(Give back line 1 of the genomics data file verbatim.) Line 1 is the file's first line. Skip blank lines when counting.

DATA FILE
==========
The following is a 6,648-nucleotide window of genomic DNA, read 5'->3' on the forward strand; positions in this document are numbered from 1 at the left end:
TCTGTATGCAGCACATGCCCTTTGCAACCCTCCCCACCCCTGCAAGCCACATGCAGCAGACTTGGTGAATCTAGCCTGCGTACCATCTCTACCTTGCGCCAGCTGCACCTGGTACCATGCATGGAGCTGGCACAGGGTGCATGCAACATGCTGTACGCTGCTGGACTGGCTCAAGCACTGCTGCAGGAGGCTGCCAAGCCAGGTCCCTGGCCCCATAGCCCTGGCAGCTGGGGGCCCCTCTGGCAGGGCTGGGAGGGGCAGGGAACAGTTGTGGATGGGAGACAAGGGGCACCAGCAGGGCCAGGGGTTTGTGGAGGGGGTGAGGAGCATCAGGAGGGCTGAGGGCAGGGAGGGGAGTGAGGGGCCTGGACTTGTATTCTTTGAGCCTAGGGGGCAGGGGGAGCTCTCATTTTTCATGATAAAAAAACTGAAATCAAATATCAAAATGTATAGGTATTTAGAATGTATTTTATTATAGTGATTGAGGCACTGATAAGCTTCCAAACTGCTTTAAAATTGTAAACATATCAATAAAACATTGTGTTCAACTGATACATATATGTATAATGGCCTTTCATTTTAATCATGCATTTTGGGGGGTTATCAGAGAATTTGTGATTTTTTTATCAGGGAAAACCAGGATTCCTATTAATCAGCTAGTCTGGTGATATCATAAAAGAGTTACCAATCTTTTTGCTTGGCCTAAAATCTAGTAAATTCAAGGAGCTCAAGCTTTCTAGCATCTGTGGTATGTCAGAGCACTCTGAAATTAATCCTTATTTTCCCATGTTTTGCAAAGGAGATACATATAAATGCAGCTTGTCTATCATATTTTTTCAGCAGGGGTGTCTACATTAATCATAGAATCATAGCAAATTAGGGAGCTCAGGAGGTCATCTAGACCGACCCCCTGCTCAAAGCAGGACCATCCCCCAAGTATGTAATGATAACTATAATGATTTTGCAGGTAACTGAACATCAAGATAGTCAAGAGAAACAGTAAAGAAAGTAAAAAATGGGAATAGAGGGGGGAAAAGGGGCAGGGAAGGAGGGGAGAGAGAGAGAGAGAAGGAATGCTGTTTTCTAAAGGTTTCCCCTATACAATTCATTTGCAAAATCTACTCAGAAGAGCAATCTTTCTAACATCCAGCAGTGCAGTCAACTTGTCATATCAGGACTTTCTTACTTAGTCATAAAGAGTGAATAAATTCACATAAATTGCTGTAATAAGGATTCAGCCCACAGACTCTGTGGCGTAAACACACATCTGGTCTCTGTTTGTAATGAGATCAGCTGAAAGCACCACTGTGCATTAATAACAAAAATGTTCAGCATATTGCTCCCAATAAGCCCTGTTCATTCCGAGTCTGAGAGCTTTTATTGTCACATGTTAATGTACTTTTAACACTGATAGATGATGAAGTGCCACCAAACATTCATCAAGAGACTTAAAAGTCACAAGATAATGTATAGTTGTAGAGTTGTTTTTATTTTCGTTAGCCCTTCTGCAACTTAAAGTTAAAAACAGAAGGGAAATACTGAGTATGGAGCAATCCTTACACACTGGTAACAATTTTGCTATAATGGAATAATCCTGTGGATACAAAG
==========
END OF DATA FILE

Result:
The following is a 6,648-nucleotide window of genomic DNA, read 5'->3' on the forward strand; positions in this document are numbered from 1 at the left end: